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Key steps to a Biggar, brighter future

MATTHEW LITTLEWOOD
Last updated 08:33 05/05/2012

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If Kevin Biggar can get off the couch and achieve his goals, anyone can.

That is what he told an audience at Timaru Girls' High School yesterday. He had been an "unemployed, overweight 33-year-old living with his mother", but had a dream to cross the Atlantic by boat.

Most of his friends thought he was crazy to think about it. But, nearly a decade on and many adventures later, he was offering advice to Timaru Girls' High School students at a special assembly.

Mr Biggar is the author of The Oarsome Adventures of a Fatboy Rower and Escape to the Pole, about his preparation for the 2003 trans-Atlantic rowing race, and his subsequent trek to the South Pole. He reminded the audience that although goals might seem insurmountable, it was best to break them down to their simplest components.

"When my rowing partner, Jamie Fitzgerald, and I were working together, we made it a rule that neither of us could do or say anything that could bring down the energy levels.

"We couldn't complain, we couldn't whine. We had to stay as positive as we could," he said.

Staying positive included rowing through harsh conditions when other teams decided to anchor.

It proved to be a turning point.

On that one evening, where the pair "rowed through sleep", they covered more than 40 kilometres, the margin of their victory.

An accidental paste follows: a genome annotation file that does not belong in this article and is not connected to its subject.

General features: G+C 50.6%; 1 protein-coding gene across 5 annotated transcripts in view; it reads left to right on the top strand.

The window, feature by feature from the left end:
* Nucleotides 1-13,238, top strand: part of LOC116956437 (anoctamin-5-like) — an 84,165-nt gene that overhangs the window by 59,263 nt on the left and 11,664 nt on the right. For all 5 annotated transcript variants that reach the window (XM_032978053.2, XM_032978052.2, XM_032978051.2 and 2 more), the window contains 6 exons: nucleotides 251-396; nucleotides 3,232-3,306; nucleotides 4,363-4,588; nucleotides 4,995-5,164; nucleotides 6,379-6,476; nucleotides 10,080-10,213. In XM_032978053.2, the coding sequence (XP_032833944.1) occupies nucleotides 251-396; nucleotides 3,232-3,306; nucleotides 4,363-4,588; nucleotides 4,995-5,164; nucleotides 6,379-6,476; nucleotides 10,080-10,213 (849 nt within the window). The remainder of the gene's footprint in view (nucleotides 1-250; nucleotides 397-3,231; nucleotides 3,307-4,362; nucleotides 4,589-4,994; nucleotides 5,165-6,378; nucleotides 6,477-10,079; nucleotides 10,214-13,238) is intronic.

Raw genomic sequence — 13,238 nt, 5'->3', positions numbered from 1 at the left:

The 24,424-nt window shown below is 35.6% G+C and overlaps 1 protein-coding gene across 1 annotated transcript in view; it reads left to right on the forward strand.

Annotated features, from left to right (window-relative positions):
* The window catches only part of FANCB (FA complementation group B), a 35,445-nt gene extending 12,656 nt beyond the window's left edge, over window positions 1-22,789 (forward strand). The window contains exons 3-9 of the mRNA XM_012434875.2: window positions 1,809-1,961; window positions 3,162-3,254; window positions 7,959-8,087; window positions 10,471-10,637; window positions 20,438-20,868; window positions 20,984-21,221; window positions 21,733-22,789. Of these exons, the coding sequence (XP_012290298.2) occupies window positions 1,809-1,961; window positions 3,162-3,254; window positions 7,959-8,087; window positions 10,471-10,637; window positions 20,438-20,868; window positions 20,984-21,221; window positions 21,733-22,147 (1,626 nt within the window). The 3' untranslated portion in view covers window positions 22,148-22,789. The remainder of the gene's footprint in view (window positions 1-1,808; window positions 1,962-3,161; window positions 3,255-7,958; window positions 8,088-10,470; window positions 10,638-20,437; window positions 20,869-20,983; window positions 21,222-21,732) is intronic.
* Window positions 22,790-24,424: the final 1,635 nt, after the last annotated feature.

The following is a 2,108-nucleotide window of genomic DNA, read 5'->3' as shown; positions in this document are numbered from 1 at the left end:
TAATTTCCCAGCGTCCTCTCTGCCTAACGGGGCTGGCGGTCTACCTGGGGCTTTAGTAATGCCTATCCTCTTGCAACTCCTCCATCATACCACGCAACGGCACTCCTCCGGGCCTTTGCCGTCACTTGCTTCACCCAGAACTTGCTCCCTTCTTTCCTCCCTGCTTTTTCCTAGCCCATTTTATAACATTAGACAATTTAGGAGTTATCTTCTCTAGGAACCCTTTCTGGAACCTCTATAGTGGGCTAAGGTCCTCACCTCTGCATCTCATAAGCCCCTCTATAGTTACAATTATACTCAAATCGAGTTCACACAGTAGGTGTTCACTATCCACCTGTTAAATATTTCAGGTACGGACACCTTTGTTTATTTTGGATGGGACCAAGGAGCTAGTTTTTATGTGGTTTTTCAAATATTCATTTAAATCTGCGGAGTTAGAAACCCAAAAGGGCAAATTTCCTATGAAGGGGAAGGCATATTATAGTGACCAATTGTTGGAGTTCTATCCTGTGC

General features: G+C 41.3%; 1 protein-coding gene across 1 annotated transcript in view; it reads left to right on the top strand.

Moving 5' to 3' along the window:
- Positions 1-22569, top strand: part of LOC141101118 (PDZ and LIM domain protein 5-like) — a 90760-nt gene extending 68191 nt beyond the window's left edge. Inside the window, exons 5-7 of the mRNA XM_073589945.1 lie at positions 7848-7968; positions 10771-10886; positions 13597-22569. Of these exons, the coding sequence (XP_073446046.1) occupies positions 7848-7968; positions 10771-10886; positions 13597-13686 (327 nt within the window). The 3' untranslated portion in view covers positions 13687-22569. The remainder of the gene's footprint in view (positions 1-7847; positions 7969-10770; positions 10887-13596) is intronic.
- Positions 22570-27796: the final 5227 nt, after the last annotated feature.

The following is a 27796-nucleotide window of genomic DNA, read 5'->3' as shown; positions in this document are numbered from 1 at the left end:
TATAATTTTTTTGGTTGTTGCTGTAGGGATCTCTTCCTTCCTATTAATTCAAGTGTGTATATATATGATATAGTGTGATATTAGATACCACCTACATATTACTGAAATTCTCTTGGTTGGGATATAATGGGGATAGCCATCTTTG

Mr Biggar said in the early stages of his plan to compete in the trans-Atlantic ocean race, his mother was so disbelieving that she decided the matter needed to be arbitrated at the "highest level she could think of" – the daytime advice programme That's Life.

The expert panel advised Mr Biggar to follow his dreams, and the "rest was history".

Mr Biggar said he took advice from several people, such as 1997 champion trans-Atlantic rower Rob Hammill.

"It was good to hear his stories, and it made the goal seem more achievable," Mr Biggar said.

After the assembly, he spoke to several Timaru Girls' High School senior students.

Mr Biggar said he still had many adventures left in him.

A documentary series about his latest exploits, First Crossings, will be on New Zealand television screens later this year.

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- The Timaru Herald

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